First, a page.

Thursday, January 25, 2007

How do you make people do stuff?

The desire to help others is a major part of everyone's concept of morality. I support anyone who would like to see wonderful things done in society. People often say things to me like "I want to protect the environment" and I smile in agreement. I want to help the environment like everyone else. I want to see other people help the environment, just like you do. The environment is one of my favorite reasons that people argue a need for government intervention. "Look at those poor kittens being killed in China!" Yes, it is disgusting.

In fact, I agree with every one of you in almost every way you want to help others. I don't have a desire to cause others anguish. Quite the opposite. The reason I espouse Libertarian philosophy is because I don't want to see others in anguish. The simple fact of the matter is that there are two ways to convince people to stop doing things they shouldn't be or start doing things they should. The question I present to you all today is "which one do you support?".

What are these two ways? Let's see, hypotheticals are fun for this. Let's say you want a friend to be your designated driver this evening. Often, you appeal to them on their emotional level "PLEASE!!!" but this isn't always effective, especially if you don't know them very well. The easiest way to convince them is to offer them money. "I'll fill up your tank!" This is the first way to convince someone to do something they don't want to do.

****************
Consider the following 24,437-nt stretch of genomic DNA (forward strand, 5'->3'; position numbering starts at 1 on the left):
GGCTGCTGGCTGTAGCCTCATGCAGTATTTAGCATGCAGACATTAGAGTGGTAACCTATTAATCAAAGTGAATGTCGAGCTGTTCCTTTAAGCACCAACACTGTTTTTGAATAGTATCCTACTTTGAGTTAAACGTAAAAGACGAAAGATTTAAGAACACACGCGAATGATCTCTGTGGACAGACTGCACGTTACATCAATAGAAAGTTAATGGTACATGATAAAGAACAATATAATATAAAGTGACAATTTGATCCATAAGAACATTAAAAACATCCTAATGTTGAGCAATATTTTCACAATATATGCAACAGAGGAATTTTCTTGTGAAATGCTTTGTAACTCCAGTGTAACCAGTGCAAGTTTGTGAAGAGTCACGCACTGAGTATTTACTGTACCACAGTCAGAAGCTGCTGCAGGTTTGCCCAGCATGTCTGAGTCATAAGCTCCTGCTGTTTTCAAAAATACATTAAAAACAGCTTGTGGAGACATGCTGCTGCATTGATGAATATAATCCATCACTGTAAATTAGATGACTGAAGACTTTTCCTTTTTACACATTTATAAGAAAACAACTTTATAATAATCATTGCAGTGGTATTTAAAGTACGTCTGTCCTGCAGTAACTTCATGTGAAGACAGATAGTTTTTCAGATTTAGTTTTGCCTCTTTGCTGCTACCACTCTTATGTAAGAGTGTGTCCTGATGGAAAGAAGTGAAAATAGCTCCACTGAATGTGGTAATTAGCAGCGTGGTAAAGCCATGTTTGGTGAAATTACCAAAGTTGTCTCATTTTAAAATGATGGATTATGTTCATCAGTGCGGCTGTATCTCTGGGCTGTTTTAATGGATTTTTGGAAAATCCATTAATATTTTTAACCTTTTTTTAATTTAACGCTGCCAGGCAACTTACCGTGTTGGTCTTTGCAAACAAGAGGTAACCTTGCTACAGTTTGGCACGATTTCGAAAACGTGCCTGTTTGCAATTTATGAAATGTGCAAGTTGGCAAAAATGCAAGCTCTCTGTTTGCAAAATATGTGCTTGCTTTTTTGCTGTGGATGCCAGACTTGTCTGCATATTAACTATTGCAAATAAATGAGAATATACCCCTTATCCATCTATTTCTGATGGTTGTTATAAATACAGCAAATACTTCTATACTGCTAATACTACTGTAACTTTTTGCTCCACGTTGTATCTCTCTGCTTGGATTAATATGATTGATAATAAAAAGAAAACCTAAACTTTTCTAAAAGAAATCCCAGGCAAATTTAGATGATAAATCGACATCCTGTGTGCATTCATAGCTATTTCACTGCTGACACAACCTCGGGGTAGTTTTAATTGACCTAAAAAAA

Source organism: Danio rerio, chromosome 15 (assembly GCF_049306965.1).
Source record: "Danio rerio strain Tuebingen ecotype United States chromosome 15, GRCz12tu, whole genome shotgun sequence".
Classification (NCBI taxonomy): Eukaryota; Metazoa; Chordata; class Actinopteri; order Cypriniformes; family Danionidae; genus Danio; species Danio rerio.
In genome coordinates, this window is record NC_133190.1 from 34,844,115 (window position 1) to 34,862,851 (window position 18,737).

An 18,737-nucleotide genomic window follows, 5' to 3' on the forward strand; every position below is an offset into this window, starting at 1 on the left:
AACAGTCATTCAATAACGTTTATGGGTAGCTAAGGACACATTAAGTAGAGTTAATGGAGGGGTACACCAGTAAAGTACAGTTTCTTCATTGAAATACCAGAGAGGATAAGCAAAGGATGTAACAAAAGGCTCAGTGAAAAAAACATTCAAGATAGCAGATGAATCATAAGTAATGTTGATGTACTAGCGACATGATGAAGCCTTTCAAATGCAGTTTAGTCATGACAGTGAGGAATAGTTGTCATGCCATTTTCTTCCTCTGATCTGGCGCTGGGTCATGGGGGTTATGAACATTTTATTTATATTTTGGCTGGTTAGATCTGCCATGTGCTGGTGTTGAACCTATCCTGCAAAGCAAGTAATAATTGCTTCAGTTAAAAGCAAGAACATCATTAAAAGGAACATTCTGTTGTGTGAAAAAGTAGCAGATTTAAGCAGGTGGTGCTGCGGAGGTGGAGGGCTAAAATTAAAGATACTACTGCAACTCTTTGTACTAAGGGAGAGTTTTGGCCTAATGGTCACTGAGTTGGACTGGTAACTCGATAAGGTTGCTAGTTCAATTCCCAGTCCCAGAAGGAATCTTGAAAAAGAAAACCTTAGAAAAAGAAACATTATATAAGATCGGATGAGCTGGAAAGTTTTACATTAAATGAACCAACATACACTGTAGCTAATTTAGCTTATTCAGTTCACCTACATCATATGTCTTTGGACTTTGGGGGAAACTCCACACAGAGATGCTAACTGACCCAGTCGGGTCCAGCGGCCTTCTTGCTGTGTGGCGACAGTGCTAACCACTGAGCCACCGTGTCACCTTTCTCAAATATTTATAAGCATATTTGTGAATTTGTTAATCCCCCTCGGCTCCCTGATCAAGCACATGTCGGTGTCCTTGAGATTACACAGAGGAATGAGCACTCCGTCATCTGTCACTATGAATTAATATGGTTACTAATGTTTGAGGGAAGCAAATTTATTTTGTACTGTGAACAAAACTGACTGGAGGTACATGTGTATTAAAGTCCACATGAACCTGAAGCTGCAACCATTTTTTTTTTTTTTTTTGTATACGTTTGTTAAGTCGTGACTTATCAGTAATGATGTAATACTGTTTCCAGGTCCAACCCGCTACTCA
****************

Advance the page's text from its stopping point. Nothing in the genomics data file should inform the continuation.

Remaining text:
The second scenario involves someone attempting to rob you. When a man comes up to you in a mask asking for your money, what does he use to persuade you? He uses fear, through the initiation of force. He will hit you, point a gun at you, or hold a knife to your throat. This is the second way to convince someone to do something they have no desire to do.

There are no other ways to convince someone to do something they do not want to do. There is offering them value (money) and threatening force.

So, the question I leave with you all today is, "Which do you support?"


One of the greatest delusions in the world is the hope that the evils in this world are to be cured by legislation. – Thomas B. Reed (1886)

Government is not reason; it is not eloquence; it is force. Like fire, it is a dangerous servant and a fearful master. – George Washington